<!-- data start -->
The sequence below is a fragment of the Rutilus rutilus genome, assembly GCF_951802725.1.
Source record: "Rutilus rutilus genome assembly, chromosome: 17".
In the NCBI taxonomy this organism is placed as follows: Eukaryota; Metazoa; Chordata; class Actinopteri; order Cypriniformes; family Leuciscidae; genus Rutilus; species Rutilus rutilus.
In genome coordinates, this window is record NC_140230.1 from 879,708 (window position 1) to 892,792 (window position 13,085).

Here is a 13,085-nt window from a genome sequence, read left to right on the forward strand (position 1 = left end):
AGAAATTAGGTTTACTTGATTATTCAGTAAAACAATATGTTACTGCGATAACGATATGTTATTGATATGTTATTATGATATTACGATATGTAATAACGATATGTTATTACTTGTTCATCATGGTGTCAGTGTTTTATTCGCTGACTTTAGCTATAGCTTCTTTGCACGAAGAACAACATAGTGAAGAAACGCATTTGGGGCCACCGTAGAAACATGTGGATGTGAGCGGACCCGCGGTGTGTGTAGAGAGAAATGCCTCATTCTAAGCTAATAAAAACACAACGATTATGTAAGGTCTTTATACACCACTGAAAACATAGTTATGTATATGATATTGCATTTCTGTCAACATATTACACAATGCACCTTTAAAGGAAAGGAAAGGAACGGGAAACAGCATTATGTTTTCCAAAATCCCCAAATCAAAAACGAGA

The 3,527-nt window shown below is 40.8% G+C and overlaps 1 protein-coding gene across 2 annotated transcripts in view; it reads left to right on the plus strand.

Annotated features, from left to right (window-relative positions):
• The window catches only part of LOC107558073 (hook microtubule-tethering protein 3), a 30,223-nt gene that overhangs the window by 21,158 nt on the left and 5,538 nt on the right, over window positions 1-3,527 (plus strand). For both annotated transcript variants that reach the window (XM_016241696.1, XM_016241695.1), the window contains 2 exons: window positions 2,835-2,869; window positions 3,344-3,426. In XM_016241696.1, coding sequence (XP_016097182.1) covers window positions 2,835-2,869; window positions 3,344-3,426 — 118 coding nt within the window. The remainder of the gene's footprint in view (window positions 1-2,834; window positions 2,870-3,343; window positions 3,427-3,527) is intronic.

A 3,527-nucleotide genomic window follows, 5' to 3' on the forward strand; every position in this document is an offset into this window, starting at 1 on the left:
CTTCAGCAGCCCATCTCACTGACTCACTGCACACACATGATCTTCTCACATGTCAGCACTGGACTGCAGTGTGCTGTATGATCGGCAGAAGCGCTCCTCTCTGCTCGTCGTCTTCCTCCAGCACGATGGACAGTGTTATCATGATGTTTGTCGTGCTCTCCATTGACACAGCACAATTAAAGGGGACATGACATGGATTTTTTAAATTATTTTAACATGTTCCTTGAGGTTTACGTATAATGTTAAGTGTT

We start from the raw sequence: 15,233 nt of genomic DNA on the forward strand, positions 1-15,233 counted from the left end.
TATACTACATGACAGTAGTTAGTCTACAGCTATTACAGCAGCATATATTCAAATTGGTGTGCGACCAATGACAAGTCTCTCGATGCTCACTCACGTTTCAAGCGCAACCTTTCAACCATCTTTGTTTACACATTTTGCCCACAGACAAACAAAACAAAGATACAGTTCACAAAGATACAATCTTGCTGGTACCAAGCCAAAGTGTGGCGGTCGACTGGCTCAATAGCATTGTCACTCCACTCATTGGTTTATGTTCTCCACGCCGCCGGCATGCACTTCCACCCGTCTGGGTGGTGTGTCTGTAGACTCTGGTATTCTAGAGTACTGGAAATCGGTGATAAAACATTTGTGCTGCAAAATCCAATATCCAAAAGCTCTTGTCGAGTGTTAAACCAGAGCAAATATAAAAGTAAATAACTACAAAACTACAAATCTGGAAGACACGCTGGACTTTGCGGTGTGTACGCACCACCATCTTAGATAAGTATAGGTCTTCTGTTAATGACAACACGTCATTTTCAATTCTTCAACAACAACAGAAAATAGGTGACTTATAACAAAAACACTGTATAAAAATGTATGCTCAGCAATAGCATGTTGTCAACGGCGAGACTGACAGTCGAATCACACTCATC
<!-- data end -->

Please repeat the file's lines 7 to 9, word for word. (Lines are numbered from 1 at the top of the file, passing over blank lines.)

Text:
The 3,527-nt window shown below is 40.8% G+C and overlaps 1 protein-coding gene across 2 annotated transcripts in view; it reads left to right on the plus strand.

Annotated features, from left to right (window-relative positions):
• The window catches only part of LOC107558073 (hook microtubule-tethering protein 3), a 30,223-nt gene that overhangs the window by 21,158 nt on the left and 5,538 nt on the right, over window positions 1-3,527 (plus strand). For both annotated transcript variants that reach the window (XM_016241696.1, XM_016241695.1), the window contains 2 exons: window positions 2,835-2,869; window positions 3,344-3,426. In XM_016241696.1, coding sequence (XP_016097182.1) covers window positions 2,835-2,869; window positions 3,344-3,426 — 118 coding nt within the window. The remainder of the gene's footprint in view (window positions 1-2,834; window positions 2,870-3,343; window positions 3,427-3,527) is intronic.